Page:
Don't Eat With Your Mouth Full

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Sending in the Paras
Finding Japanese people to interview about the Cotswolds in hot weather in the UK is in one sense really easy: just follow the parasols. Not that everyone carries a parasol (and I admit that those who do are not a randomised sample, being largely adult females), but parasols are easy to spot at a distance, and you can be pretty sure that anyone carrying one will be east Asian. Not necessarily Japanese, of course - there were more Chinese than Japanese at Bourton-on-the-Water the other day, for example - but it's a start.

I bought my parasol (or higasa - literally, "sun umbrella") in Tokyo last year, and I use it quite often, being fond of neither sunburn nor suncream. However, in Bristol I've so far seen precisely one other white person carrying one. When I walked past a Romsey school the other day, a pupil shouted, "It's not raining!", and I felt a bit like Odysseus when he'd walked so far inland that people mistook his oar for a winnowing shovel...

Googling parasols just now, I find that the ones on sale in the UK are not what I first think of as parasols at all, but big garden devices for shading your patio. What would Monet have thought? Why would people abandon such opportunities for elegance?

Do people carry parasols where you live, reader?

People don't carry parasols in North Wales, but I am seriously tempted to buy one. I have been getting by with a floppy hat, but that doesn't protect my arms and shoulders. I wear a tinted moisturiser on my face, which has a sunscreen, but I hate having to keep sloshing sticky lotions on my arms, I am thus condemned to wearing long-sleeved t-shirts at the moment.

I do feel it's an accessory whose time has come (again). Feel free to join me in setting this trend!

I haven't seen any parasols here, except over pushchairs, but I have dug out my fan.

Admittedly it is not an elegant thing of ivory and silk, but a great heavy clattering thing that I used to use for Tai Chi weapons practise. But it does create quite a nice breeze.


Fans are also definitely a Good Thing, and underused.

They do not, but then, we're known for considering umbrellas in general as a thing only tourists do. ;) That said, I was listening to NPR recently and there was some story about a man in (some hot city...in the southwest I suppose?) who had been responsible for an initiative to distribute umbrellas to people in the city during a heatwave, in an attempt to cut down on people collapsing from the heat and such. The local authorities and the show itself made much of him and his 'innovation', which I admit is a clever idea, but hardly original. I was in the car with my aunt at the time, and mentioned, 'isn't that basically just a parasol? A good idea, but they have been around for a while.'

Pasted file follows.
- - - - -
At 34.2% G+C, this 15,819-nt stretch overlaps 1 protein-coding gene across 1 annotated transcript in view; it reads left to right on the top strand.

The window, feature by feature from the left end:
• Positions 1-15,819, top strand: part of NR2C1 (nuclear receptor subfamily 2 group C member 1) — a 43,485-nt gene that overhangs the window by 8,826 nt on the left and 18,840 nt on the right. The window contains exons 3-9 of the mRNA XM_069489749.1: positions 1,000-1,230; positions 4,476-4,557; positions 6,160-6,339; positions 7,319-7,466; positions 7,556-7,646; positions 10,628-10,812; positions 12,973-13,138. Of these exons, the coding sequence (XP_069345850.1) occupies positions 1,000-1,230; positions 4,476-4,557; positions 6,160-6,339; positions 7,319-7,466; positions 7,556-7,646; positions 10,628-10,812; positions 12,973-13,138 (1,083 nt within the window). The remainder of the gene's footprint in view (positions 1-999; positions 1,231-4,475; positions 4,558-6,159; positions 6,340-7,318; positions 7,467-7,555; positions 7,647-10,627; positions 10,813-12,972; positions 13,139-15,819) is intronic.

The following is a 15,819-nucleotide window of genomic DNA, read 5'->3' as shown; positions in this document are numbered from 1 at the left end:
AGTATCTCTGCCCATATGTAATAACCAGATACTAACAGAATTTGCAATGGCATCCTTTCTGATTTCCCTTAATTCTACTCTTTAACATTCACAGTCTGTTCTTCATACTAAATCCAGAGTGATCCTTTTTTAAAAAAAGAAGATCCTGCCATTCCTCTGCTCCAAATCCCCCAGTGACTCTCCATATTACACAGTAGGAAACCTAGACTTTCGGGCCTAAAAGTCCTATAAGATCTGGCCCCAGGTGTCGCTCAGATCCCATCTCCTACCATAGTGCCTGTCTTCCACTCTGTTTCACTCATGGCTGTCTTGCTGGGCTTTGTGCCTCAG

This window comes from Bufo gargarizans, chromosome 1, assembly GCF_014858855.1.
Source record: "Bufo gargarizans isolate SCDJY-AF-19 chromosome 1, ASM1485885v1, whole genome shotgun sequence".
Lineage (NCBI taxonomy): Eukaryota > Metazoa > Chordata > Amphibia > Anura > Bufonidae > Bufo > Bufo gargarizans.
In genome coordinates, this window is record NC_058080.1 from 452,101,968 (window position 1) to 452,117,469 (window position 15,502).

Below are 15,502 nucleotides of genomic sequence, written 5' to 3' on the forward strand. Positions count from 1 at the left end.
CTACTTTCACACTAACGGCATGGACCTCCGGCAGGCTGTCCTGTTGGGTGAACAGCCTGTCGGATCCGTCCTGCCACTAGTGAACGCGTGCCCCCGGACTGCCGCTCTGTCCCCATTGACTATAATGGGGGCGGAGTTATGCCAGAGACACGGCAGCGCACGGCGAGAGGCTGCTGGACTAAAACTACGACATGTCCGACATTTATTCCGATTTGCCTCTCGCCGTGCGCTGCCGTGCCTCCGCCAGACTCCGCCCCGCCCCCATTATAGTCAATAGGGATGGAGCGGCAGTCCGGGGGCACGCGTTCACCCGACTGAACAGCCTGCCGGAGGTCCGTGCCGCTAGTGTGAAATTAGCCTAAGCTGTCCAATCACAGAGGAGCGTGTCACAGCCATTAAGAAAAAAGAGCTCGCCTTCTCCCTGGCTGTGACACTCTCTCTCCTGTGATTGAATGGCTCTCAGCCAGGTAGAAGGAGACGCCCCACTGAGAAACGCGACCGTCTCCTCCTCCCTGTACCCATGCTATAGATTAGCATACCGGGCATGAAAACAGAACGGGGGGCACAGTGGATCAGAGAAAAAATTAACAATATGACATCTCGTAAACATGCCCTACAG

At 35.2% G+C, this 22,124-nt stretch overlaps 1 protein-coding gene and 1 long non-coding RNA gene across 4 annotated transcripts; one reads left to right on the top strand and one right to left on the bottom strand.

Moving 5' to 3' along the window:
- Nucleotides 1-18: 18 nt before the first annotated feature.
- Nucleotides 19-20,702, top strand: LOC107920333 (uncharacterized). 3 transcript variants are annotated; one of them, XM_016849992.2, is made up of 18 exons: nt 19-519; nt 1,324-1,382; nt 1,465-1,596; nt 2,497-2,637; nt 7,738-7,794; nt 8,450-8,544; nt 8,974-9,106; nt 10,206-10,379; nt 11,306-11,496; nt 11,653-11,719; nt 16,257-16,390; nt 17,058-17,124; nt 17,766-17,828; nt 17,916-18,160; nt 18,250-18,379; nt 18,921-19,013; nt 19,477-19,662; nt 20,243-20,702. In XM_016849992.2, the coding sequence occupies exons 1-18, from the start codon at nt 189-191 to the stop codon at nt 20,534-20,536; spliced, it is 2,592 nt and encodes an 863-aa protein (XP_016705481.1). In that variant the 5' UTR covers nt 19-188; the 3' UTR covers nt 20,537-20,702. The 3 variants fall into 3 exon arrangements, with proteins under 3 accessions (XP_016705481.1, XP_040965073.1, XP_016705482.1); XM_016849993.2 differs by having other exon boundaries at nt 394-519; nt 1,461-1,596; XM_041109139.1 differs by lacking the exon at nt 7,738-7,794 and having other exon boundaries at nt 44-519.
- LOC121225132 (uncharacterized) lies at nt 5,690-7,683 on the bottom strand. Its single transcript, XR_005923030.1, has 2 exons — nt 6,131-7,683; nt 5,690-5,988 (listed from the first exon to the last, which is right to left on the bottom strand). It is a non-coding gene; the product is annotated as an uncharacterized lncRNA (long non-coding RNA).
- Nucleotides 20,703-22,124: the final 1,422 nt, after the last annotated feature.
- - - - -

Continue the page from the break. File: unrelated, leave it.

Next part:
I have one I always take to period events, where you can get away with it a bit more. That's in WA - in Aber, of course, it would be handy to fight off seagulls with, but the wind and the bird crap would destroy it in the end.

I've reached an age (or state of cynicism, take your pick) where I no longer care too much about getting away with it, but the gulls and Aber wind would be formidable impediments!

As it happens, I've just come back from a walk on the waterfront where I saw someone carrying one. She was neither elderly nor Asian, just somebody who fancied walking with shade, I guess!

That's very cheering!

I've seen women who use a parasol many times in Japan, they are twenties, or thirties, or old women, but, I wonder why, I've never seen high school girls use a parasol in Japan.

It's a good question! When I stayed at 東京女子大 last year, many of the students carried parasols. I suppose they would have just left high school - but high school girls themselves? Never.

That may be an unspoken rule, it called "Girl code"... "High school girl has never carried parasols!" haha

Here in Oxford, which is as full of tourists as ever, I've seen plenty of Asians carrying parasols. And interestingly enough, quite a few white women carrying what I suspect are actually umbrellas, but they're not heavy black affairs, so the wielders can pretend they're parasols.

If I were more entrepreneurial than I am, I would be writing my letter to Dragon's Den right now to propose a parasol business.

Heh.

When I was in Australia parasols were easy to find and my red haired daughter had a beautiful one. I was envious and purchased a lace and pink satin affair but was unable to get it into the suitcase at the end of my visit. I liked it but it cuts down on hands available for carrying stuff.

Shame about the suitcase! It sounds lovely.

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